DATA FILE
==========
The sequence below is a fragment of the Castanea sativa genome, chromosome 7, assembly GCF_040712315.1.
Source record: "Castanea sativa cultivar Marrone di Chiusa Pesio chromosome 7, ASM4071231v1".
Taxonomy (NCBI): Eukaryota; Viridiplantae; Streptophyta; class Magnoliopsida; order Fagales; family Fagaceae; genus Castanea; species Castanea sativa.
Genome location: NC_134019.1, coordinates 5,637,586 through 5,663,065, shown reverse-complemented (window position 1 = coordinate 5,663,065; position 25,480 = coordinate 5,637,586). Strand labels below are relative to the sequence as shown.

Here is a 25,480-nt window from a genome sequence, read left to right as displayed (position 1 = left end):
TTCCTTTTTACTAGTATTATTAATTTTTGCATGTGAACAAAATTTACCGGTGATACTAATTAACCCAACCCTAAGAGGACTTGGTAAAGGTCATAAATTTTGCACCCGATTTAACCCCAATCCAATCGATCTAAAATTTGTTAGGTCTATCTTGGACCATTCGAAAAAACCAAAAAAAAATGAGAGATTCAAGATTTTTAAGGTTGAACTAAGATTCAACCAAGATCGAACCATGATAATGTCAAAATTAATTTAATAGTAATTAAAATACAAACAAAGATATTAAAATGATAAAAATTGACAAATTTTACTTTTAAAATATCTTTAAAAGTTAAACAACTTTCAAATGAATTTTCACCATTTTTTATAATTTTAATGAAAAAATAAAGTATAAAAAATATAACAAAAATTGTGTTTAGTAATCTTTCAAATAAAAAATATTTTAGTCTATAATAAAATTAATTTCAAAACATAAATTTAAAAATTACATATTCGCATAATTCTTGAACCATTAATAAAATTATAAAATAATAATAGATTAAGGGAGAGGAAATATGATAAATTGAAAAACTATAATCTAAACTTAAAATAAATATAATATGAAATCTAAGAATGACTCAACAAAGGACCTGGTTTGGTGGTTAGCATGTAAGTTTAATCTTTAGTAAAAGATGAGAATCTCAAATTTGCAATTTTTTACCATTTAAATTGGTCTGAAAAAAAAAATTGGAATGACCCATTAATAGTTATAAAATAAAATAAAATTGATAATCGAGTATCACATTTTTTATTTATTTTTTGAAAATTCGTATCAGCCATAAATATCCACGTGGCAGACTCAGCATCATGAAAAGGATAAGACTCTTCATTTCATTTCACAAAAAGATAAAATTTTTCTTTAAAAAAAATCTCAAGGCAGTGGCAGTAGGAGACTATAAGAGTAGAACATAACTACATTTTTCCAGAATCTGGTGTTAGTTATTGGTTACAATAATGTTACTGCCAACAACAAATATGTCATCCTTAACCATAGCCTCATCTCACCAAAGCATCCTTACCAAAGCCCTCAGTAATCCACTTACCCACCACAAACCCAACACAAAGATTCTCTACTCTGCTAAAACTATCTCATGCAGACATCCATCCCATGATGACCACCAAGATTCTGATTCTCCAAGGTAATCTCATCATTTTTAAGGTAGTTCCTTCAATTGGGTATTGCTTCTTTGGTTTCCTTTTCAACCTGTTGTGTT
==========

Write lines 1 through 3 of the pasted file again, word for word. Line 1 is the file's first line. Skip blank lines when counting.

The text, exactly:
The sequence below is a fragment of the Castanea sativa genome, chromosome 7, assembly GCF_040712315.1.
Source record: "Castanea sativa cultivar Marrone di Chiusa Pesio chromosome 7, ASM4071231v1".
Taxonomy (NCBI): Eukaryota; Viridiplantae; Streptophyta; class Magnoliopsida; order Fagales; family Fagaceae; genus Castanea; species Castanea sativa.